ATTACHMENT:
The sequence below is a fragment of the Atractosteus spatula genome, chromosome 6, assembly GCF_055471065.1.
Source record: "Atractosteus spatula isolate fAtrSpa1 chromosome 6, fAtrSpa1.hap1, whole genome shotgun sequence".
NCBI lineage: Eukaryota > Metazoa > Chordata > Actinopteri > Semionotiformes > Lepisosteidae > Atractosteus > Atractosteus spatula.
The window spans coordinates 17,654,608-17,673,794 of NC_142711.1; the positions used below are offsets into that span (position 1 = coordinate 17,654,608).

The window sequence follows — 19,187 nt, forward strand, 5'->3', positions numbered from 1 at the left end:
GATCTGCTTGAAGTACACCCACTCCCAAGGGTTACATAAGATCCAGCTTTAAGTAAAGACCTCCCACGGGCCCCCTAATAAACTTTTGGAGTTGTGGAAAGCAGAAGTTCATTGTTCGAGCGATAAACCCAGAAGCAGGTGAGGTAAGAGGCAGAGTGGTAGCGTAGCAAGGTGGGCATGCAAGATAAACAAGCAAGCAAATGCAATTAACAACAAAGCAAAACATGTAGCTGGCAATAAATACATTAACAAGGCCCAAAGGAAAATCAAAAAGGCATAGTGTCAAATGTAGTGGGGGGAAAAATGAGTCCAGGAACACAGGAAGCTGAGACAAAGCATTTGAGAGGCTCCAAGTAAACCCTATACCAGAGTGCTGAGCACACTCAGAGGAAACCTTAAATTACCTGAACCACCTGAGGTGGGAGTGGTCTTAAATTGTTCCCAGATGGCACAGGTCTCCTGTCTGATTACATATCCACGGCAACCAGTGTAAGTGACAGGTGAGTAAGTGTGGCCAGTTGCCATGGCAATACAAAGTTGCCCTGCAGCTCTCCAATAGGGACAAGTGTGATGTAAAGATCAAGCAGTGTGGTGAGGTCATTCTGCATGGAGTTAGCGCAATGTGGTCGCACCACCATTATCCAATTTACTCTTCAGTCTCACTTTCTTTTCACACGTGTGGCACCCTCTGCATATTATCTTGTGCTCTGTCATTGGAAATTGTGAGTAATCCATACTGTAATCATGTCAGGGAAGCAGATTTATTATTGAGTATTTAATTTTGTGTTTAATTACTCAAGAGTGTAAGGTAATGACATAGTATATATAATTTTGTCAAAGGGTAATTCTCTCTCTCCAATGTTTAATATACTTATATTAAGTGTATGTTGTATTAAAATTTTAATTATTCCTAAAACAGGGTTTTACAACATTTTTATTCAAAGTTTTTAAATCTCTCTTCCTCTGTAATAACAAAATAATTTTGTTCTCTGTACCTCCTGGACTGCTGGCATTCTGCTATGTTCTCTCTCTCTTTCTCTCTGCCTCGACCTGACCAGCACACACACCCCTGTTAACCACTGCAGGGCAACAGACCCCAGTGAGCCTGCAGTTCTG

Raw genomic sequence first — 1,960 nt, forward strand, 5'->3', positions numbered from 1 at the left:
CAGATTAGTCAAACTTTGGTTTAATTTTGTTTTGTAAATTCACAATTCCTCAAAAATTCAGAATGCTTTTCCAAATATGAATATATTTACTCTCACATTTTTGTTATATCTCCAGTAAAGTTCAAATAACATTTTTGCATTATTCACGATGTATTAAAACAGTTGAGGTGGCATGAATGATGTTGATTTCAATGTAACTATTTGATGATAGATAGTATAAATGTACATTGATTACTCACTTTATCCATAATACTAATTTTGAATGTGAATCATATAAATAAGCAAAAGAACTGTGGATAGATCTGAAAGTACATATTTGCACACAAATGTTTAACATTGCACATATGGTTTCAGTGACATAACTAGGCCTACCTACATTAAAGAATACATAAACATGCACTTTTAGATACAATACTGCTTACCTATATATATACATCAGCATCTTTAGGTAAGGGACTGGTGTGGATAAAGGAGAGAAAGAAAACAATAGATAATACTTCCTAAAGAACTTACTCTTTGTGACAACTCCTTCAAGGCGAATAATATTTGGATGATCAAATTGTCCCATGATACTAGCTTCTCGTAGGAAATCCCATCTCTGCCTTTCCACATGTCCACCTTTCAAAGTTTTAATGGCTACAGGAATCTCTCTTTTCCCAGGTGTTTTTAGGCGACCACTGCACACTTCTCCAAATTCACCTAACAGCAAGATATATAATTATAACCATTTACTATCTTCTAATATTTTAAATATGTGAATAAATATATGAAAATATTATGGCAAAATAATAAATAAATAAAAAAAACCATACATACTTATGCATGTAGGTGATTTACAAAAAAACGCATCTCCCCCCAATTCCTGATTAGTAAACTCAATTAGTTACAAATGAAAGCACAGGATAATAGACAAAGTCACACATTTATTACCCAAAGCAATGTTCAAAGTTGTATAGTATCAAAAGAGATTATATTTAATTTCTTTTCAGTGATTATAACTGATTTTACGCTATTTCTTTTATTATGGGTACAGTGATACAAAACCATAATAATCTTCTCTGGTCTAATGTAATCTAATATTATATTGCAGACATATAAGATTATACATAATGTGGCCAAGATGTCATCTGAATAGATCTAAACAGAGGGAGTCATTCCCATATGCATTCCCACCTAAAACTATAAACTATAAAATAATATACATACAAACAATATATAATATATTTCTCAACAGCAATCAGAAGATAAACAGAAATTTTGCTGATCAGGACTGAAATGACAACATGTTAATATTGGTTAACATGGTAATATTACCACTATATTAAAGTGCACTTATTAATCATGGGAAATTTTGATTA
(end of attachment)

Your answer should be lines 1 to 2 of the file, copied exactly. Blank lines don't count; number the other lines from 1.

The sequence below is a fragment of the Atractosteus spatula genome, chromosome 6, assembly GCF_055471065.1.
Source record: "Atractosteus spatula isolate fAtrSpa1 chromosome 6, fAtrSpa1.hap1, whole genome shotgun sequence".